But are you at risk?
If you or a family member have used Kazaa or any other file-swapping application recently and have left your computer open to the Net, the answer is possibly--although the odds of being singled out among an estimated 60 million people using peer-to-peer software remain small. If you've kept thousands of songs in the file you're sharing with other file swappers, then the odds are a little better, though still slim.
Here's a quick look at how the RIAA has done its investigations and what kind of information it has used to find people and file.
Step one: Finding file-traders isn't hard. Anybody who opens a shared folder on Kazaa, Morpheus or any other file-swapping network is susceptible to potentially prying eyes.
In the most recent wave of investigations, the RIAA has used automated tools that look for a relatively short list of files. When it finds a person sharing one or more of those files, it downloads all or many of them for verification purposes. A complete list of these target files is not available, but a sampling of files cited in the early lawsuits includes the following artists and songs:
Bobby McFerrin, "Don't Worry, Be Happy"
Thompson Twins, "Hold Me Now"
Eagles, "Hotel California"
George Michael, "Kissing A Fool"
Paula Abdul, "Knocked Out"
Green Day, "Minority"
UB40, "Red Red Wine"
Ludacris "Area Codes"
Marvin Gaye, "Sexual Healing"
Avril Lavigne, "Complicated"
This is far from a complete list, but if you've downloaded and shared any of those songs recently, you may be at greater risk of finding your way onto the RIAA's list.
Step two: The RIAA uses features within Kazaa, Grokster and some other software programs to list all the files available within a person's shared folder and takes screenshots of that information. As filed in court, that provides a record of what in some cases has been thousands of songs shared at once.
Step three: The RIAA's software records the Internet address associated with a computer that is sharing one of the copyrighted songs the organization is investigating. Some file-swapping programs try to hide this by using mechanisms such as proxy servers, but most downloads still expose this information.
Step four: According to information filed as part of, the RIAA also has the ability to do a more sophisticated analysis of the files that have been downloaded. The group checks the artist's name, title, and any "metadata" information attached to the files, looking for information that may indicate what piece of software has been used to create the file or any other. Some files swapped widely on the Net include messages from the original person who created the MP3 file, such as "Created by Grip" or "Finally the Real Full CD delivered fresh for everyone on Grokster and Kazaa to Enjoy!"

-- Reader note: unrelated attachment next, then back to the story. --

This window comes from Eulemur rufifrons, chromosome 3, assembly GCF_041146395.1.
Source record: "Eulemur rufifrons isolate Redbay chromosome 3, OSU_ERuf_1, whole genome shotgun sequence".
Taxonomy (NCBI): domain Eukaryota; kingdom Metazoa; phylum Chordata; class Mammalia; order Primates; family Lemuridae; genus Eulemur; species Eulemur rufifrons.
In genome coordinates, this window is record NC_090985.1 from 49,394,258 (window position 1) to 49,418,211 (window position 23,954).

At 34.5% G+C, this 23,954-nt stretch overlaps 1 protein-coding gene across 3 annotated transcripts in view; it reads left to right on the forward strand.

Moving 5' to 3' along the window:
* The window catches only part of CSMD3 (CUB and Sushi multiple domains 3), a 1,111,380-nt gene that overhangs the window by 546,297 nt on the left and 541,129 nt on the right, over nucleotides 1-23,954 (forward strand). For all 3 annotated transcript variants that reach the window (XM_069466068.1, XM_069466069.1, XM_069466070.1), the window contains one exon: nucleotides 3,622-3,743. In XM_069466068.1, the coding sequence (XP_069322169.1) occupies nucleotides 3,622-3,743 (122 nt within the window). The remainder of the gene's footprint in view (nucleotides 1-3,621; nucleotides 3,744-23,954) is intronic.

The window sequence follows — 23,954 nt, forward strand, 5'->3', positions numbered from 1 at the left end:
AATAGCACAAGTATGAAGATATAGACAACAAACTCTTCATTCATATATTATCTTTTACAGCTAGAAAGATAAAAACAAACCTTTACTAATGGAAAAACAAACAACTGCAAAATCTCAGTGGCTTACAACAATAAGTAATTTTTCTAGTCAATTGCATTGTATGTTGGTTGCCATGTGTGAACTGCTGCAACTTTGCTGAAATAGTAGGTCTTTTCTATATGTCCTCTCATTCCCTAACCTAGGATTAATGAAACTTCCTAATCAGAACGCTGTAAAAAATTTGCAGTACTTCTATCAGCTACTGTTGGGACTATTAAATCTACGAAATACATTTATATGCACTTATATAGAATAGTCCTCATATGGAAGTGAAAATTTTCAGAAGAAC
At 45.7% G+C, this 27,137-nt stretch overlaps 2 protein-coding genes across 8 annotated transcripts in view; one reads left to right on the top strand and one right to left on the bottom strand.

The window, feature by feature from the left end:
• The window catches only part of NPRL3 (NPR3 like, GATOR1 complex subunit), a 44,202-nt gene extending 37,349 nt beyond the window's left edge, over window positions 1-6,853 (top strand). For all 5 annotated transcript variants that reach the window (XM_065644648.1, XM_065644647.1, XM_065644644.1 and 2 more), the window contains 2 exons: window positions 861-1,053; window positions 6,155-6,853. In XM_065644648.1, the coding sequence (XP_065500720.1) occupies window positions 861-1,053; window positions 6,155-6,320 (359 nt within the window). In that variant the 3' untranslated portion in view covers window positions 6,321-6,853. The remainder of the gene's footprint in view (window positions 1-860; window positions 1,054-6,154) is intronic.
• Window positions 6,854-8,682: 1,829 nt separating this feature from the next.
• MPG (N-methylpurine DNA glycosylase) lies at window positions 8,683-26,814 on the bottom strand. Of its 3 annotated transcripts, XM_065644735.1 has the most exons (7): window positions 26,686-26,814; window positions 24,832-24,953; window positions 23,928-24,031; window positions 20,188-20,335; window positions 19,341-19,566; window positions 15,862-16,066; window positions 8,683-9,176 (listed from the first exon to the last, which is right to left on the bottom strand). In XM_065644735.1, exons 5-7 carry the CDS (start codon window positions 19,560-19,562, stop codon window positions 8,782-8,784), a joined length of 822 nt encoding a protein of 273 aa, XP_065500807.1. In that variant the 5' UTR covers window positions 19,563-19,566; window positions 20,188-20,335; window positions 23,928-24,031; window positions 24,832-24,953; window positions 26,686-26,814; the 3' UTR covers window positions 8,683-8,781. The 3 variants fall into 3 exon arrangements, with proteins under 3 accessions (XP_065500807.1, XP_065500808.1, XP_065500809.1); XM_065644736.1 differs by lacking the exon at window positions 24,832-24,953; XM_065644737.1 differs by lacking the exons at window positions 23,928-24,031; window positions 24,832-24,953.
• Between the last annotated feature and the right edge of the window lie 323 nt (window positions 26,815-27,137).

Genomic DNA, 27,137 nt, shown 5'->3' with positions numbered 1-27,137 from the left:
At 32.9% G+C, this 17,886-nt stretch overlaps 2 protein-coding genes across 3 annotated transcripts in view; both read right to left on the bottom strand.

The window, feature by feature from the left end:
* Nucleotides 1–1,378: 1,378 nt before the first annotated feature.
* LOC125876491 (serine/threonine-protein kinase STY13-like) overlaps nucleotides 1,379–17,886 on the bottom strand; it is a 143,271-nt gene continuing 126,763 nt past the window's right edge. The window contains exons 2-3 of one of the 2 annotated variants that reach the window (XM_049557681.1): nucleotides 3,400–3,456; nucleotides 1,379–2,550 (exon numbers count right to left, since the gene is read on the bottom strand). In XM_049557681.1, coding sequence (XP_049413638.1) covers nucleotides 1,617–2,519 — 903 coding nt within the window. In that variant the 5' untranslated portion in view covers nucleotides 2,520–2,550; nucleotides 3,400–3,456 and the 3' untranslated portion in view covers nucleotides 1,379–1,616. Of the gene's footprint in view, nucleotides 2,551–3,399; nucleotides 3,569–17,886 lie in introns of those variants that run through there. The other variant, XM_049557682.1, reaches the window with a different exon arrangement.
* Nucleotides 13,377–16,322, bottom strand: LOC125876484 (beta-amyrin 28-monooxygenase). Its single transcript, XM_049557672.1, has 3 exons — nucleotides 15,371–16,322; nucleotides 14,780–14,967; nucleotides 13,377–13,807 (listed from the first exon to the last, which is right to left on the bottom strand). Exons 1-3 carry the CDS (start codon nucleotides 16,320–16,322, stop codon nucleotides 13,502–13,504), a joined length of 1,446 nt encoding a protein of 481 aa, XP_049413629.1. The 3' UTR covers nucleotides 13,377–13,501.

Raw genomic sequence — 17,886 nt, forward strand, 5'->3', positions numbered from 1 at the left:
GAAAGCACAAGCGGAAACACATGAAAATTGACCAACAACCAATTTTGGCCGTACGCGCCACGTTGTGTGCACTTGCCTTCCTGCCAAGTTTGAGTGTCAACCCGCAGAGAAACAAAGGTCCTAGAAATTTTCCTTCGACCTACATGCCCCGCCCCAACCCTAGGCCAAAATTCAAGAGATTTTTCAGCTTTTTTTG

The RIAA has also analyzed in detail some files' contents. The trade group has databases of digital fingerprints, or "hashes," that identify songs that were swapped online in Napster's heyday. Investigators check these fingerprints against those found in a new suspected file swapper's folder, looking for matches. A match means the file has almost certainly been downloaded from the Net, likely from a stream of copies dating back to the original Napster file.
Step five: The RIAA files a subpoena request with a federal court. The subpoena allows the group to go to an Internet service provider and request the name and address of the subscriber who's associated with the Net address that was used to swap files. A few Internet service providers (ISPs) have fought back against these requests, but most have been forced to comply with the RIAA's request.
Many ISPs notify their subscribers when a subpoena comes in that targets their information. The Electronic Frontier Foundation has set up a database that allows people to see whether their online screen name has been the target of one of these subpoenas.
The RIAA said it has filed more than 1,500 of these subpoenas to date.
Step six: Once the identity of the ISP subscriber has been exposed, the RIAA puts together all the information gleaned through the earlier technical investigation and files a lawsuit. In earlier cases, it has accepted settlement agreements that range between $12,000 and $17,000. In this case, it has accepted some settlement agreements for as little as $3,000.